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The National High School Rodeo is more than just a collection of kids in chaps and cowboy hats. It is, in fact, the world's largest rodeo—1,131 competitors from 29 states and two Canadian provinces this year—and it was kicking up dust every day last week in the magnificent Helena Valley, where a sign says WELCOME TO MONTANA. LAST OF THE BIG TIME SPLENDORS. By the time everybody got assembled and saddled up, a small cow town of 837 motor homes and assorted camping contraptions filled the Lewis & Clark County Fairgrounds.
As with all rodeos, no matter how big, a considerable amount of pageantry precedes the rib cracking, and it seemed that every teen-ager who could ride was galloping his or her horse around the arena, American flag snapping in the breeze. It was perfectly fitting, allowed Claude Mullins, the man who started the event in Texas back in 1949. "After all," he said, "this country was settled and won from the back of a horse."
And next, as if to prove that cowboys never come up short where sentiment is involved, the rodeo prayer was invoked: "Help us. Lord, to live our life in such a manner that when we make the last inevitable ride to the country up there where the grass grows lush green and stirrup high and the water runs cool, clear and deep, that You as our last judge will tell us that our entry fees are paid." Not that the kids were praying for a draw that would spare them a chute-fighting horse, as one of them put it, but should that happen, well, glory be.
When the country's best young cowboys and cowgirls take over a place for their championship, chaos erupts. By comparison, Cheyenne Frontier Days, the big one for grownups, is a family picnic. High school rodeo is emerging as big stuff these days, even though in many states it gets only grudging acknowledgment from school athletic departments, which generally means little or no money. But make no mistake, this is a real event—a fact that could not be obscured, even with the boys spending some of their spare time roping the girl competitors in hotel and motel lobbies and out around those 837 campers.
Come time for competition and seriousness settled in, especially for the Sunday finals. When the last chute had burst open, three of the 13 events had been won by Texans—Monk Dishman in the bareback broncs, Jerry Daniels in saddle broncs and Kirk Dillard in the calf-roping—and Texas had won its second straight high school title. The all-round cowboy title went to 18-year-old Sterling Wines of Ruby Valley, Nev., who really wasn't entirely all-round—he excelled only in the saddle broncs—but intricate supporting rules and a whirring computer said that he was the one. All-round cowgirl was Lori Primrose, 17, of Tucumcari, N.M., who modestly admitted, "I didn't think I could do it at all." And the rodeo queen was Janice Nelson of Jerome, Idaho, who concluded that she was just thrilled.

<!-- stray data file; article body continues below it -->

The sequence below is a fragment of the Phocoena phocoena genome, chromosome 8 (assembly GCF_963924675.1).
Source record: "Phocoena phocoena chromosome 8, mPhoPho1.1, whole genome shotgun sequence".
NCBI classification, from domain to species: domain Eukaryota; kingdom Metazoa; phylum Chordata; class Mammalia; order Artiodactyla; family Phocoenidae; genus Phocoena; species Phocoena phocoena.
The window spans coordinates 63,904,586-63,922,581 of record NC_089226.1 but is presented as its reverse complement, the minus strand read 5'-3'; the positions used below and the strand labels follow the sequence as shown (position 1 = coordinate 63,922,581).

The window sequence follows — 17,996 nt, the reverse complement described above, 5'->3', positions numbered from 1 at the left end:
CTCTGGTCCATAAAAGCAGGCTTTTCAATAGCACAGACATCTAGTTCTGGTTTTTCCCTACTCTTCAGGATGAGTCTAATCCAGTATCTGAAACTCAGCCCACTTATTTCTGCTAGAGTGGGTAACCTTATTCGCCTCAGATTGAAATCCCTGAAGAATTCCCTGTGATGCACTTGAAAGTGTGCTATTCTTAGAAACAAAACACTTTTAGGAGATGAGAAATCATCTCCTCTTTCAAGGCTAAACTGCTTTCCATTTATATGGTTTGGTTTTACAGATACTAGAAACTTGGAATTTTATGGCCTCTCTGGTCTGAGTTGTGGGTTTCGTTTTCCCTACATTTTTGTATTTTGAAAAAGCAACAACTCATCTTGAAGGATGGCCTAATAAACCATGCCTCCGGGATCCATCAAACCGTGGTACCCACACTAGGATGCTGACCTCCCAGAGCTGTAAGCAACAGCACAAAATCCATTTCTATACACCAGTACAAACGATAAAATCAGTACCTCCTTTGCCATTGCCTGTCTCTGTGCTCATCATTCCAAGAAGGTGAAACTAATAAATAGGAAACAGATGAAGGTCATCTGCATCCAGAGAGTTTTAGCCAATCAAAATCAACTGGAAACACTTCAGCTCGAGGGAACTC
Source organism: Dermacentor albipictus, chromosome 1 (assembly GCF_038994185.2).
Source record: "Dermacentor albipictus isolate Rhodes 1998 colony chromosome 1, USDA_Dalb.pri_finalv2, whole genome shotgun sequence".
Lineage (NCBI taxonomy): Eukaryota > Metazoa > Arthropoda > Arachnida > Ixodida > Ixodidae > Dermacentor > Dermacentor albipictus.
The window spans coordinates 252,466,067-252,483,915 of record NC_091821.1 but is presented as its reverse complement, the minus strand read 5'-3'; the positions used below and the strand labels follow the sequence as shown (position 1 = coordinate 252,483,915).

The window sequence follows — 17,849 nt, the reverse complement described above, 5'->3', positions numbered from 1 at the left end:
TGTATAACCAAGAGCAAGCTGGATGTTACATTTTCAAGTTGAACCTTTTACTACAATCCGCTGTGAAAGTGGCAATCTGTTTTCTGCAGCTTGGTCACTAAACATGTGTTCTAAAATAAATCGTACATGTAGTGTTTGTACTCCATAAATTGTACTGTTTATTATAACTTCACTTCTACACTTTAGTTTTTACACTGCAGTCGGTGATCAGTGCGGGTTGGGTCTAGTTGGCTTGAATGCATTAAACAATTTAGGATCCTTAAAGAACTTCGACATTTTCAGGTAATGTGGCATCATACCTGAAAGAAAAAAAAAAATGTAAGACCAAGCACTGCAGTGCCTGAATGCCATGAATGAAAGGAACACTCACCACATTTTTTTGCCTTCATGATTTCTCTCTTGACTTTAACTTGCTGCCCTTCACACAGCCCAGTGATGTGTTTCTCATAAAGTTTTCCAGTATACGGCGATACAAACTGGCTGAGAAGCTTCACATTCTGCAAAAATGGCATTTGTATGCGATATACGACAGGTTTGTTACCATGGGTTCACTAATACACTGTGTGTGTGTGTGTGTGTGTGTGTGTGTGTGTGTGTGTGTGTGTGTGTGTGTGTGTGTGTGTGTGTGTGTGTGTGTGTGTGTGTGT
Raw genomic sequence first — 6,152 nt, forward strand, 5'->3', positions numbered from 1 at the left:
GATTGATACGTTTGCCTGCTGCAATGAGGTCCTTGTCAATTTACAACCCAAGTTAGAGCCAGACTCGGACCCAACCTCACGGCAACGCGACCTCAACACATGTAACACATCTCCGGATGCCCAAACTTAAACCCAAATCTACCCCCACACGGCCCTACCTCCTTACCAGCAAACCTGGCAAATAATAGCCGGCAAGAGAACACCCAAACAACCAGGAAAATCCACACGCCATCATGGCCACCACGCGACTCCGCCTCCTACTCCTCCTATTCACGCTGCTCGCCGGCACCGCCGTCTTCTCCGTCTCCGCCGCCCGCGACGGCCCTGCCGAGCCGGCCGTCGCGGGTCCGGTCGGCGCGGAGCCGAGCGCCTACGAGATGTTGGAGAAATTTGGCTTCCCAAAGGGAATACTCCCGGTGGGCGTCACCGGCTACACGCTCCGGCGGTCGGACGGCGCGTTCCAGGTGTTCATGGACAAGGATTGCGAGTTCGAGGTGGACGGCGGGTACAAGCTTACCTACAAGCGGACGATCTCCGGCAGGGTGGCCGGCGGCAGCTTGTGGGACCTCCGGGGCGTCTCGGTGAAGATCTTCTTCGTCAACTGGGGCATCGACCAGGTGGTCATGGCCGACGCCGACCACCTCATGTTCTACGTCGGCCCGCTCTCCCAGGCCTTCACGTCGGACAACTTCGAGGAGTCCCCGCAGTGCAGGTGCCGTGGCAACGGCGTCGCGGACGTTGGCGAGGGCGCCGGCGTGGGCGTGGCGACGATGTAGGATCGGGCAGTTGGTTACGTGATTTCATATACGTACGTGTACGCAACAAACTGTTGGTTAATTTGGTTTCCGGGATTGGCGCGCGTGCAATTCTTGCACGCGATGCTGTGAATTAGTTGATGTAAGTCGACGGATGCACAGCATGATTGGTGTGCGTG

All through the week there were plenty of guys hanging around playing macho by spitting juice from their Copenhagen chaws into the dust. And there were plenty more talking of how they will go down the road soon with the professional rodeo cowboys and win a bunch of money. But that was a typical stance among the young men. Just as representative among the girls was Barrie Beach, 17, of Gilbert, Ariz., who had won the goat-tying competition for the last three years and was in Helena going for an unprecedented fourth straight.
Drugstore cowboys who become convulsed over an exploit called goat tying should know that when Barrie is performing at her peak, which is often, she is described as "a blur who really whips it on them." The event was established in 1972 as an alternative to the boys' steer wrestling. Contestants must ride a horse about 50 yards, jump off, race to a goat staked in the middle of the arena, seize and throw it and tie three of its legs together. Times vary with arena conditions, but 10 seconds is considered very quick, and Barrie has been known to accomplish this task in eight seconds.
Small wonder. Back home, she gets up at 4 a.m. each day before school and goes to a practice arena set up on the family spread. There she throws goats to the ground and ties them until she gets 20 clockings in a time that meets her exacting standards. Then she'll practice tying, at least 100 times. Then she'll practice for the breakaway roping event, at which she also excels. After four hours, she quits for breakfast. In the evening she returns to practice team roping, at which she also excels. "She's too hard-driving," says her mother, Pat. "I tell her she doesn't enjoy things."
Before coming to Helena, Barrie had won 21 saddles and 150 belt buckles as amateur trophies. Many of them were in goat tying, an endeavor that has the added benefit of handsomely qualifying her as a Christmas fill-in at J. C. Penney's gift-wrap counter. Her trophy saddles runneth over so much that Barrie has sold five of them for between $200 and $500 each, but she laments, "I hate to do that because I always think I might not win another."
A candid athlete with a face as open as the West, Barrie is asked what the fun is in goat tying.